Tuesday, October 4, 2022

Yesterday, a customer checking out groceries in the supermarket where I work as a cashier said her family would be moving soon. When I asked where, she replied, “Lawton, Oklahoma.”

A shock of recognition flashed me into my own history. I said, “I grew up in Lawton!”

She was surprised, having not met anyone around here who knew of Lawton. She said her family is moving there where a home still is very affordable. I listened while remembering my childhood days.

I lived there from my fifth year to my fifteenth. I was not a happy child, so many of those years are blurry, but they have high points. I loved movies, especially Westerns, which Lawton’s two theaters constantly ran. A single nickel got me inside, to experience my favorite, Roy Rodgers, in action, and enjoyable others, like Wild Bill Elliott.

During those years, my family owned three separate businesses. The first, an old style tavern called “The Rag Mop Inn”; the next, a fruit and vegetable stand on the outskirts of town; and the third, a small grocery near downtown. I remember little about the Rag Mop, but as a child accompanied my stepfather in a pickup driving slowly through neighborhood streets and hawking fresh watermelons. We’d “plug” melons in order to demonstrate ripeness and sweetness.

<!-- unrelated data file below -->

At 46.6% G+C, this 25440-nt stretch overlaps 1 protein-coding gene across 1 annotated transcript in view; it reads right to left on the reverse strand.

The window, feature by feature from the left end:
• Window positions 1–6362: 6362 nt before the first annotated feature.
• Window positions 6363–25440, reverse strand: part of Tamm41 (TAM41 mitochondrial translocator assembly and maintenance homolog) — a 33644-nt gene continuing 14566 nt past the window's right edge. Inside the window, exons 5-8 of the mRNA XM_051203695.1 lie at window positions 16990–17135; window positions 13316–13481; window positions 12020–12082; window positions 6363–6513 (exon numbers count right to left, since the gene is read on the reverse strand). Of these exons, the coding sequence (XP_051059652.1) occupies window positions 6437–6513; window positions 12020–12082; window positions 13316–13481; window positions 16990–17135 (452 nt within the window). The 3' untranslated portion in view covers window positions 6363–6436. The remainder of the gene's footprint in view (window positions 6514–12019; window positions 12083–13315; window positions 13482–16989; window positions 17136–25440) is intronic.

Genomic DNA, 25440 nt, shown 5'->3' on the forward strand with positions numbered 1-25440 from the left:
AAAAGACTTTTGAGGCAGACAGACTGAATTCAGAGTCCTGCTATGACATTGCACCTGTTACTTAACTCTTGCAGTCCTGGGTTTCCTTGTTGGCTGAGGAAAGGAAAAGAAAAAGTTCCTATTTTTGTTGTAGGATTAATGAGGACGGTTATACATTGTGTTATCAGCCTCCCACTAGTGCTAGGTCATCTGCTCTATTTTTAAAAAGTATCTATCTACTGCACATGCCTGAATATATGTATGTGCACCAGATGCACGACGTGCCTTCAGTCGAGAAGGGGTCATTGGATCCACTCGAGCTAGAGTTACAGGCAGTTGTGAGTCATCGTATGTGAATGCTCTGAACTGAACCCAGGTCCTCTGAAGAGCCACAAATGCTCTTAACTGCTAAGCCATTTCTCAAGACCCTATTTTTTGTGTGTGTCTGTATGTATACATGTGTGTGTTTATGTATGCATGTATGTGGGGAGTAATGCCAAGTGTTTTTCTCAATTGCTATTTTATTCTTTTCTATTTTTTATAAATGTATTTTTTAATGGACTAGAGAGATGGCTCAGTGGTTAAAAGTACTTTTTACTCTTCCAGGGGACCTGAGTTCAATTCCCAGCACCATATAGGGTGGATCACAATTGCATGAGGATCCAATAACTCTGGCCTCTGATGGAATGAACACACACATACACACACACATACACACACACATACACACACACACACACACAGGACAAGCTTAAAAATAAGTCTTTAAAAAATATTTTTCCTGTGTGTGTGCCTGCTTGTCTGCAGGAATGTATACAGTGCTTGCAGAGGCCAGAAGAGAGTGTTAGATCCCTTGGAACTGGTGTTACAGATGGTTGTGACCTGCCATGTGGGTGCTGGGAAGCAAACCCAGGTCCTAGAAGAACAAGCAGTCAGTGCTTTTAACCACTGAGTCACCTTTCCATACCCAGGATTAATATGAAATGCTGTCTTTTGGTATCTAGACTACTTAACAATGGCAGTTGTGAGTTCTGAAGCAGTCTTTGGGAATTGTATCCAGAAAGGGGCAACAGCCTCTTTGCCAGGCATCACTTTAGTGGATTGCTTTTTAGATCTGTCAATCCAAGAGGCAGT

My memories of the grocery store are clear because I was older, and we lived in an apartment behind it. It was near downtown which became my play area. I knew all the stores and their merchandise. In nearby neighborhoods, I knew all the alleyways, and upon finding an open garage would get into mischief.

Early today, I rummaged online for old photos of Lawton. Those available renewed many memories! I couldn’t find images of my Washington Grade School or what (in those days) was a newly-rebuilt Lawton High School. Maybe there are photos in my old scrapbook, now among items stacked and stored until my flooring change is complete. I’ll look for that scrapbook and will write again about Lawton.

Dear Friends: Those long-past years are so ingrained into the mature me. Diana

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